Runnymede residents fury as planning committee chairman looks to develop former council maintained green

Controversy has erupted in Chertsey as a piece of land in a residential road that is believed to have been previously maintained by the council, could be developed by Runnymede’s planning committee chairman. Residents of Riversdell Close are upset they may lose a green in their road which is often used for dog walking. At the end of last year it was purchased by Councillor Myles Willingale, who has submitted a planning application to construct a two-bedroom home there.

The land was part of the highway network, and it was therefore the duty of Surrey County Council to maintain, which we understand was outsourced to Runnymede. We asked them to confirm this, but they did not comment. Both Runnymede and the county council appeared reluctant to provide residents with answers.

But Surrey County Council confirmed: “It is possible the developer of this modern estate (Riversdell Close, built in the 1970’s) sold the highway subsoil at some stage following the completion of the development. This includes the application plot.”

If you own the subsoil beneath a highway you are free to deal with that how you like, provided that you do not interfere with the rights to use the highway. The land would be free from any Highway Authority Control.

Consequently, residents also fear Mr Willingale could turn the road into a private one, charging maintenance fees and other associated costs. Not all roads, streets or footpaths are public highways and some can be privately owned or maintained. Any work interrupting highway use needs the local highways authority’s consent.

It will now be for Runnymede Borough Council to decide on the application but if successful, the applicant would also require a Stopping Up Order before being able to undertake any development.

Stopping Up Orders can be applied in certain circumstances to ‘stop up’ areas of public highway. Once an order is made, the land will cease to be a highway or footpath. Stopping up orders are made if the public highway is now deemed unnecessary or to allow development to take place.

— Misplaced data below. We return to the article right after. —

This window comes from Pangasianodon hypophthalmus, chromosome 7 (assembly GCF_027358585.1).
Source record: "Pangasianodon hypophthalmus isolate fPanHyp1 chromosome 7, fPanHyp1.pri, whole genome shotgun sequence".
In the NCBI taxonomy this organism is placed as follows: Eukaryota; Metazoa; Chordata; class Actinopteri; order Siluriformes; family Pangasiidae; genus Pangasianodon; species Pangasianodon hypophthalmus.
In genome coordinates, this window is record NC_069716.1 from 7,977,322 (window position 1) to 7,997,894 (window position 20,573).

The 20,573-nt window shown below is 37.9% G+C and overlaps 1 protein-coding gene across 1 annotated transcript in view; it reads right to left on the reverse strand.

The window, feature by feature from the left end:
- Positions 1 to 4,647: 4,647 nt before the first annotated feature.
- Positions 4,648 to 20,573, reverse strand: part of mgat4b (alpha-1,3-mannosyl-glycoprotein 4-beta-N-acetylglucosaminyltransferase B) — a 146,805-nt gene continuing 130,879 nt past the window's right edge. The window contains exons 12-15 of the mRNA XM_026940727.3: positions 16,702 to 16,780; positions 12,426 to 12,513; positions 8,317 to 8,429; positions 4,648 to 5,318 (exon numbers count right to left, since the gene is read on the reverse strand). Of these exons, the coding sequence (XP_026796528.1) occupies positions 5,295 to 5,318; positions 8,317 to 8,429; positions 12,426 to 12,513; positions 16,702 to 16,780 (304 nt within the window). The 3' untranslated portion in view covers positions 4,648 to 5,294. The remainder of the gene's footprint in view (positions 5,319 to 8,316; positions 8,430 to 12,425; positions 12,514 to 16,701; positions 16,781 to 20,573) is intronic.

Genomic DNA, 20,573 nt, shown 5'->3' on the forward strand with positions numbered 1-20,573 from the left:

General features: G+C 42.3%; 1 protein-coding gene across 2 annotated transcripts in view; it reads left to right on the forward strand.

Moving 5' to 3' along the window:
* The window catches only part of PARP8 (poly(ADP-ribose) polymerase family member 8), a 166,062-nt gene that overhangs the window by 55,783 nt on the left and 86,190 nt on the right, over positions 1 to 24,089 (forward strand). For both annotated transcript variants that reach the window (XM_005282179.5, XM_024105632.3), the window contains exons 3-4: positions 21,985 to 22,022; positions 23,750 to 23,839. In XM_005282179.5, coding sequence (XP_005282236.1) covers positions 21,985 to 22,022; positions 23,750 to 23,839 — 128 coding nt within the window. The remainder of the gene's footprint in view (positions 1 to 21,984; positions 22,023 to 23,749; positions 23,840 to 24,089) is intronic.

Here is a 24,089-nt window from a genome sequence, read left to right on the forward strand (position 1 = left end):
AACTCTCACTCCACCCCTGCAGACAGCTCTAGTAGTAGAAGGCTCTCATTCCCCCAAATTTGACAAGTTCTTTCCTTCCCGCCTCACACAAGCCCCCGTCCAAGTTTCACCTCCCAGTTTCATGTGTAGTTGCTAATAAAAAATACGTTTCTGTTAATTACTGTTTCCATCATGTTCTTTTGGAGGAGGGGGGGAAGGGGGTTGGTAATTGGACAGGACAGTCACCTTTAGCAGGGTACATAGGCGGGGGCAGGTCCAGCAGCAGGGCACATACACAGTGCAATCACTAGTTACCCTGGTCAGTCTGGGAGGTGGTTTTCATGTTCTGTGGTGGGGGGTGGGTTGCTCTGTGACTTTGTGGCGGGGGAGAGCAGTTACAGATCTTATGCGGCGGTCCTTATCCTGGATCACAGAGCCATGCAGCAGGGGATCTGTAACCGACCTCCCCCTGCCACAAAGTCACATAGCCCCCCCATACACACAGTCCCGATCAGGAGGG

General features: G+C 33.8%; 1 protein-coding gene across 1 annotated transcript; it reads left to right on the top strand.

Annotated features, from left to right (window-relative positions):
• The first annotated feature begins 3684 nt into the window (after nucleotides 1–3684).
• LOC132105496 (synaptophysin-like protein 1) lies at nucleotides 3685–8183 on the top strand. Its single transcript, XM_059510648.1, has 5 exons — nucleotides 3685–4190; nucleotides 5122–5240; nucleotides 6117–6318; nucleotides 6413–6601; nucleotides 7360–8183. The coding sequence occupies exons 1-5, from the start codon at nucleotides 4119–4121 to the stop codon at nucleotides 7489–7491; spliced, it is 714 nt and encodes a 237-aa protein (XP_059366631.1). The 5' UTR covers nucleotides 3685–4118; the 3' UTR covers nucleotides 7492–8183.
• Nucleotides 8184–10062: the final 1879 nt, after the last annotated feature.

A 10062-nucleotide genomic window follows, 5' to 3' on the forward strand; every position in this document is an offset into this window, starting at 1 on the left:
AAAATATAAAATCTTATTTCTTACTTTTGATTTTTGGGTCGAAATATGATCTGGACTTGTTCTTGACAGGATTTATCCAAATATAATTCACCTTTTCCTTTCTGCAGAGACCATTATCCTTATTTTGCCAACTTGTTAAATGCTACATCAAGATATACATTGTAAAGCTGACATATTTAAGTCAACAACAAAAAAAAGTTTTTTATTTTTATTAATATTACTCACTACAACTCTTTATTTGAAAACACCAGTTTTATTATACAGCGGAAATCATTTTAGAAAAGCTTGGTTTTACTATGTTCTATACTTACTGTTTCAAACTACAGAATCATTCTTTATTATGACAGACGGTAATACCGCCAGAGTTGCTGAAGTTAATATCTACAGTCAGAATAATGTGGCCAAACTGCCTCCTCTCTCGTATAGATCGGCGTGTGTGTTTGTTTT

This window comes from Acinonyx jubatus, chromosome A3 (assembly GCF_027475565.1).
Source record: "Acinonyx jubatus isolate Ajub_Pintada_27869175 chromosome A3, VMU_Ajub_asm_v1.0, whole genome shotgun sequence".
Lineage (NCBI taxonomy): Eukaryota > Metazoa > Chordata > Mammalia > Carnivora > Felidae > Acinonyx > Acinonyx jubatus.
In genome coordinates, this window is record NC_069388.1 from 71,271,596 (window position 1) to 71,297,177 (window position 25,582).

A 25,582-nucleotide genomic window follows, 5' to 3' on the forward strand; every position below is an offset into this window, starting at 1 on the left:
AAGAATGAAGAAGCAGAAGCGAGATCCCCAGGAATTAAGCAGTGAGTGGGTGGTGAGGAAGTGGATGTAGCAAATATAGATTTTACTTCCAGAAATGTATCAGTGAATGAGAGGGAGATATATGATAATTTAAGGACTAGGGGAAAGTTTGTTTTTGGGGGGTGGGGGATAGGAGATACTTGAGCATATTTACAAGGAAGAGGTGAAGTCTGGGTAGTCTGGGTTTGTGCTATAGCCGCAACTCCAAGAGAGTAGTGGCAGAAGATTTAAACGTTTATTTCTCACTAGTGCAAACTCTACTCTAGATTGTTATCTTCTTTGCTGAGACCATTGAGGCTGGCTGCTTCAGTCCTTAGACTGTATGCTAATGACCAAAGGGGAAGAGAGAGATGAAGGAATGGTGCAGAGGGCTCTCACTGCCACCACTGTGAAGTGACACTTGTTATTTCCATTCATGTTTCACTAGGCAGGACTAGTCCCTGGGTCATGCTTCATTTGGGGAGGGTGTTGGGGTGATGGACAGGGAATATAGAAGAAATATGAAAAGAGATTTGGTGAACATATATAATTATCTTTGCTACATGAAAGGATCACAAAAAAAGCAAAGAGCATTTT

In some instances, the decision to grant an order is one taken by the Department for Transport. But this time it would be under the county council’s jurisdiction. One aggrieved neighbour, Arun Varma explained that the space is well-used.

He continued: “There has never been a point where it was overgrown as someone would come out with their truck and lawn mower and it was done regularly. “Myles has not alluded to who he bought it from. “You would think in light of his position and in the sake of transparency, he would diffuse this by saying where and who he bought it from.

“We cannot find anywhere any information how much it was sold for, who it was sold by, and we have not seen it advertised in any of the estate agents. “There are always planning notifications on lamp-posts when someone in the close applies for house extensions or something like that. But there was nothing this time.

“You would assume he would be quite hot and diligent with this given his position in the council.

“If you have a council representative that is supposed to be the voice of residents into the council, and then you find out he is the very person who has put the application forward, it leaves a very sour taste in your mouth.”

The resident insists there was no comprehension the land was privately owned.

He claims it has been exhausting arguing against an organisation in Runnymede, that does not want to assist or allow residents to better understand the situation.

Mr Willingale was contacted numerous times, but refused to comment.